Wednesday, November 4, 2009
The Wall Street Journal reports on political pressure building in some states to limit alimony in various ways, all getting at the core debate over the purpose of long-term alimony these days. The report mentions legislation being introduced in Massachusetts, Ohio, Florida and Pennsylvania. Read the full article here.
For a taste of the proposed changes, check out HB 1785, currently pending in the Massachusetts legislature.
The goal [of the bill is that] "any party needing alimony shall be self-supporting within a reasonable period of time."
It defines that period by capping alimony awards at half the duration of a marriage, with a maximum of 12 years unless the supported spouse still has custody of a child or children under 16 years old.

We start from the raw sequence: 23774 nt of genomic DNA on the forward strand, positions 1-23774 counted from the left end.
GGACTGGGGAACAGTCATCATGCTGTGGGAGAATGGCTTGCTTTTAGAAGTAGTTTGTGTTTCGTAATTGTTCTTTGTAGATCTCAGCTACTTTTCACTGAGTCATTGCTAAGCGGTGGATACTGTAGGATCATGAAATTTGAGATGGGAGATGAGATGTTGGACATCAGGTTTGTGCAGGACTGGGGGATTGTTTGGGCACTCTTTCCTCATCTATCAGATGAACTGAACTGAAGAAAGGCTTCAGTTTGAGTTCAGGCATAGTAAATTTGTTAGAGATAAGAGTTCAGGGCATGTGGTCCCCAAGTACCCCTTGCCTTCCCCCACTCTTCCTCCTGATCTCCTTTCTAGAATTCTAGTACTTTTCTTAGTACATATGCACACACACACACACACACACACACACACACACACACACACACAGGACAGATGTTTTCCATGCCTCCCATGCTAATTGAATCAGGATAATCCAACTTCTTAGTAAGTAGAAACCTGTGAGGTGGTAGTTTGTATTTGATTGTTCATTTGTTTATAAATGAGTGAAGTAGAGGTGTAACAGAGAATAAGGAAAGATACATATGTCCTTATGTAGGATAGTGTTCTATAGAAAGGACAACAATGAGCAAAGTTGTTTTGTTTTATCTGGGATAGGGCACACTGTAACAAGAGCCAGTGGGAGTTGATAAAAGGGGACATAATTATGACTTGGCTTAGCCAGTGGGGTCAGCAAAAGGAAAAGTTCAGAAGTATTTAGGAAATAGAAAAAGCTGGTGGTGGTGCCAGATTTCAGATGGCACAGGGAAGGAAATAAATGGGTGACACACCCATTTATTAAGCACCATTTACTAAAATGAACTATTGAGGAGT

The House bill also would require alimony payments after five years to drop 10 percent annually, with the same caveat on custody of minors or if a recipient is unable to be gainfully employed.
Paying alimony would end upon retirement age. Increases in payments would be tied to the Consumer Price Index. The ability to pay would be determined by recent income, not including the resources of new significant others.
Finally, the bill says many alimony orders that do not comply with the new rules should be amended in court.
Read news coverage of the MA bill here.
AC and TO